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Developing a hands-on approach to collecting, analyzing, and interpreting weather observations and climate data

Cindy Shellito, Earth Sciences, University of Northern Colorado

Meteorologists and climatologists spend most of their time sorting through vast quantities of data – data from observations and numerical modeling. A suite of numerical codes is used to create stunning visual images of the data and model output. However, the enormity of the data, and the complexity of the tools used to sort, view, and analyze this data are overwhelming to most students. The tools of the trade are abstract (no rock hammers!) and students find it hard to conceptualize what goes on in a computer in the processing and analysis of data. Not only are the tools of the trade daunting, but students have preconceptions about the nature of science that make teaching about these tools a challenging prospect. Many students have had the idea that science is of a 'bunch of facts,' and that science involves looking at things dispassionately, without creativity.

In my courses, I try to present students with activities and assignments that will introduce them, very gradually, to methods of observation and numerical analysis, and also challenge their preconceptions regarding the nature of science. To begin to conceptualize what data really means, I've found that this must involve a 'hands-on' approach. At all levels, from introductory to graduate courses, there are basically three means by which I introduce students to methods used in meteorology and climatology:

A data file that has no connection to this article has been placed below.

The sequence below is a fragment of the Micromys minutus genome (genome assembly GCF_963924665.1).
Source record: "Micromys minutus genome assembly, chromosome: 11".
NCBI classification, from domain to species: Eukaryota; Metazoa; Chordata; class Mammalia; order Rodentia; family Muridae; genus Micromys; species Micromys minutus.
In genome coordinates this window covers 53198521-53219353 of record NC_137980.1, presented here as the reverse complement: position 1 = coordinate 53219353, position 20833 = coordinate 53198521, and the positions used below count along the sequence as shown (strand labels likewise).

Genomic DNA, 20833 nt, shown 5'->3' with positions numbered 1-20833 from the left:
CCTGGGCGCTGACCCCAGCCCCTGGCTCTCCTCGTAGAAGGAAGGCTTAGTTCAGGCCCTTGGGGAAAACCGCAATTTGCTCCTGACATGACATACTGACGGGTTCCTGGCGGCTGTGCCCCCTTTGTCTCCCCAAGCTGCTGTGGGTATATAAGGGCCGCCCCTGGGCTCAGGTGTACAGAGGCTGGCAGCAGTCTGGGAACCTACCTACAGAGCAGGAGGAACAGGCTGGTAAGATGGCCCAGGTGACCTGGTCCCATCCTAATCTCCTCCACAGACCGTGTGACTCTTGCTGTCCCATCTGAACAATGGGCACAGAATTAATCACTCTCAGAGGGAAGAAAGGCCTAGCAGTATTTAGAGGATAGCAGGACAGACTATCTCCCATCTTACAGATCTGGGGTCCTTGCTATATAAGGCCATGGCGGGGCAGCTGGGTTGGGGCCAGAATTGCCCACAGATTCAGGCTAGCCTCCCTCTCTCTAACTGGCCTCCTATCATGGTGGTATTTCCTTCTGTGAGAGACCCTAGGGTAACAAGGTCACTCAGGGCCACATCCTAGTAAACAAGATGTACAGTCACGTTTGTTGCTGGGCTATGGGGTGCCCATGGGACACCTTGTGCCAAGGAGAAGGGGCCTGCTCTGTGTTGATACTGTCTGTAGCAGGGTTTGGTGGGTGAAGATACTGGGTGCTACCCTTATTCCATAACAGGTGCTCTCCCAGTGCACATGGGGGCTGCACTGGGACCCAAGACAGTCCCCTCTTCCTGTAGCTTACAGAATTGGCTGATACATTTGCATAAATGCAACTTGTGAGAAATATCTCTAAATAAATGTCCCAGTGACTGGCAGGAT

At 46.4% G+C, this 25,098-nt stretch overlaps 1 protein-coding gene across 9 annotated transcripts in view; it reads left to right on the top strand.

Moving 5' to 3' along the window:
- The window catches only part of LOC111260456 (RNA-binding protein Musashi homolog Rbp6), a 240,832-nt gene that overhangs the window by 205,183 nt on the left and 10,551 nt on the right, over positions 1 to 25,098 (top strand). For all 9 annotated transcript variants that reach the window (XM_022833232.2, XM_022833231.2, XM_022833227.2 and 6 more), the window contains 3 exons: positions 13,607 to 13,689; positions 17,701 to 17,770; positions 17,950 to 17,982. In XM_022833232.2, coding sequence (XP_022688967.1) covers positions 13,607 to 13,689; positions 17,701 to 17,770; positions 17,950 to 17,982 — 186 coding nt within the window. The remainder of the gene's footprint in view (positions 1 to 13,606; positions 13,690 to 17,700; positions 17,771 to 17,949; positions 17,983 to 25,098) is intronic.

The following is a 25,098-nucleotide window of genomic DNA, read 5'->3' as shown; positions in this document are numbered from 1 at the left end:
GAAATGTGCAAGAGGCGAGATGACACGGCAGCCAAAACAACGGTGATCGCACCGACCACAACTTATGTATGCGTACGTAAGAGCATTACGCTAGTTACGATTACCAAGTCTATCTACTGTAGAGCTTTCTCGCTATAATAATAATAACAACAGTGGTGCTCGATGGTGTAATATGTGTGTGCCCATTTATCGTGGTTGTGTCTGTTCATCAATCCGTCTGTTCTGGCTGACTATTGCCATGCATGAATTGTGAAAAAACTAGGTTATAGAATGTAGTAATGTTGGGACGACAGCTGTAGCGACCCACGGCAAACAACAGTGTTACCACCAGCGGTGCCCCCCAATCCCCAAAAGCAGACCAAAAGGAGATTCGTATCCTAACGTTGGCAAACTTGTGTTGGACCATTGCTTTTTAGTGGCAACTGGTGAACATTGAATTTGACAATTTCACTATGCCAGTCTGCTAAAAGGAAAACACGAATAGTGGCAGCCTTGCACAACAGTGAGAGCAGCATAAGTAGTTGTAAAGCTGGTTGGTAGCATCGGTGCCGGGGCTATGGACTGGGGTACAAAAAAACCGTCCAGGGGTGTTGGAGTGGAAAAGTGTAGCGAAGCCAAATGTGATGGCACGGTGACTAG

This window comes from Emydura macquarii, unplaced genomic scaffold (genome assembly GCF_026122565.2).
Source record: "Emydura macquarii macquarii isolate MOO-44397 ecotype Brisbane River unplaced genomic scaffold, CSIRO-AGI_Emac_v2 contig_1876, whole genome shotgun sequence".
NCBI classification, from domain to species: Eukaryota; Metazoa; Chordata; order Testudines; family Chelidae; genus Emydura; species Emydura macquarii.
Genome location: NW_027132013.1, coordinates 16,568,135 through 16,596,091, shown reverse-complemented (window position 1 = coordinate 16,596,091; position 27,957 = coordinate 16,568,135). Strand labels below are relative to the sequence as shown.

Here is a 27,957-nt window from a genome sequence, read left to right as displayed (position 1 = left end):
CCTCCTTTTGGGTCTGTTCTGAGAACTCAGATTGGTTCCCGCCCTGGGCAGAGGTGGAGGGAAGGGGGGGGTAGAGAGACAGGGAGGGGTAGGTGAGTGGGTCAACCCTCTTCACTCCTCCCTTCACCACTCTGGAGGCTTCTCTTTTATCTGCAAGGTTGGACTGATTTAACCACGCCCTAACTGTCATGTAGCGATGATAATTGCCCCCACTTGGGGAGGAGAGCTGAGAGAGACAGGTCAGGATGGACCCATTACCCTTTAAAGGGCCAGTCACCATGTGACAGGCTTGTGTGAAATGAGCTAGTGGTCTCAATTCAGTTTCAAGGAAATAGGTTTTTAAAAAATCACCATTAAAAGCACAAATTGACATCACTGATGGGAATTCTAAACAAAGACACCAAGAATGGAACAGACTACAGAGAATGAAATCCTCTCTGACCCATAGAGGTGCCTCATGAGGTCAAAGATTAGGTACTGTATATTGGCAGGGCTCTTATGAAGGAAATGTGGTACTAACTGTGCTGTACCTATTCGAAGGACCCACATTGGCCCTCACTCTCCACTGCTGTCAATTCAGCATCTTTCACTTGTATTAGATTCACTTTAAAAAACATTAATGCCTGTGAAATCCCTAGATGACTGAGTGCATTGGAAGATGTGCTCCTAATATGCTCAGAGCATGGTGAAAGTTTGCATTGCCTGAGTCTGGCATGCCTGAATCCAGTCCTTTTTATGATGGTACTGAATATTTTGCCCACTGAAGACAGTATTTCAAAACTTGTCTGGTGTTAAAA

(1) in-class activities that require students to analyze or interpret data,
(2) term research projects that require students to pose a question, gather or examine data, make observations or conduct an experiment, and draw conclusions, and
(3) discussion and evaluation of research articles in scholarly journals.
When I first began teaching introductory meteorology, I developed an assignment that I hoped would give students some hands-on experience in weather observation and provide them some insight into the nature of scientific observation. I required my students to construct a weather instrument (such as a thermometer, barometer, hygrometer, or anemometer) from household materials and observe changes in weather over five days. The assignment has evolved somewhat over the years, and now I also require students to create a numerical scale and calibrate their instrument. This provides them with an opportunity to work with data, and a quantitative way to evaluate the performance of their instrument. Also, after constructing their instruments, students bring them to lab class, where they consult with others who have built the same type of instrument. Here, they share their frustrations, problems, and ideas for improving the instrument and their observations. Students submit a journal of their activities at the end of the semester, along with an overall evaluation of the performance of their instrument.